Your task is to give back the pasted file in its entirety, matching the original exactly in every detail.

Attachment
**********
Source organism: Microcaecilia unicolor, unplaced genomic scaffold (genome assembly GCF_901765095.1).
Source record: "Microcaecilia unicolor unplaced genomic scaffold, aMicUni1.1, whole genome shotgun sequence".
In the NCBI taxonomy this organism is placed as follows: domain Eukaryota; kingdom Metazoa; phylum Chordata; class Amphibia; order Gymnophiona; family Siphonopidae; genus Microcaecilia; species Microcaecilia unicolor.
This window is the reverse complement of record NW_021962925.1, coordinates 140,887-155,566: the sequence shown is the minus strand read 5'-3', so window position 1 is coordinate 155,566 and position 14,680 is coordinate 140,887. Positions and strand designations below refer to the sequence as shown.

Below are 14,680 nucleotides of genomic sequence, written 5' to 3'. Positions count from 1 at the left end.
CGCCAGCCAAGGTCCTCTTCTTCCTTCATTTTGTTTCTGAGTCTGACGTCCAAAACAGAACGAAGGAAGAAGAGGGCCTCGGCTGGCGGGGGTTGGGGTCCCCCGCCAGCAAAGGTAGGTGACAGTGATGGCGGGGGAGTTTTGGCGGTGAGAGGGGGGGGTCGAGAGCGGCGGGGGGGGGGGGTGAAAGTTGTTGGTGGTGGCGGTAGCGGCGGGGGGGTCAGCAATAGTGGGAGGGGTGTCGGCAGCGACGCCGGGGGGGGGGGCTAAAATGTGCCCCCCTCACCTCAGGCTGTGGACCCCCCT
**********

Source organism: Microcaecilia unicolor, unplaced genomic scaffold (genome assembly GCF_901765095.1).
Source record: "Microcaecilia unicolor unplaced genomic scaffold, aMicUni1.1, whole genome shotgun sequence".
In the NCBI taxonomy this organism is placed as follows: domain Eukaryota; kingdom Metazoa; phylum Chordata; class Amphibia; order Gymnophiona; family Siphonopidae; genus Microcaecilia; species Microcaecilia unicolor.
This window is the reverse complement of record NW_021962925.1, coordinates 140,887-155,566: the sequence shown is the minus strand read 5'-3', so window position 1 is coordinate 155,566 and position 14,680 is coordinate 140,887. Positions and strand designations below refer to the sequence as shown.

Below are 14,680 nucleotides of genomic sequence, written 5' to 3'. Positions count from 1 at the left end.
CGCCAGCCAAGGTCCTCTTCTTCCTTCATTTTGTTTCTGAGTCTGACGTCCAAAACAGAACGAAGGAAGAAGAGGGCCTCGGCTGGCGGGGGTTGGGGTCCCCCGCCAGCAAAGGTAGGTGACAGTGATGGCGGGGGAGTTTTGGCGGTGAGAGGGGGGGGTCGAGAGCGGCGGGGGGGGGGGGTGAAAGTTGTTGGTGGTGGCGGTAGCGGCGGGGGGGTCAGCAATAGTGGGAGGGGTGTCGGCAGCGACGCCGGGGGGGGGGGCTAAAATGTGCCCCCCTCACCTCAGGCTGTGGACCCCCCT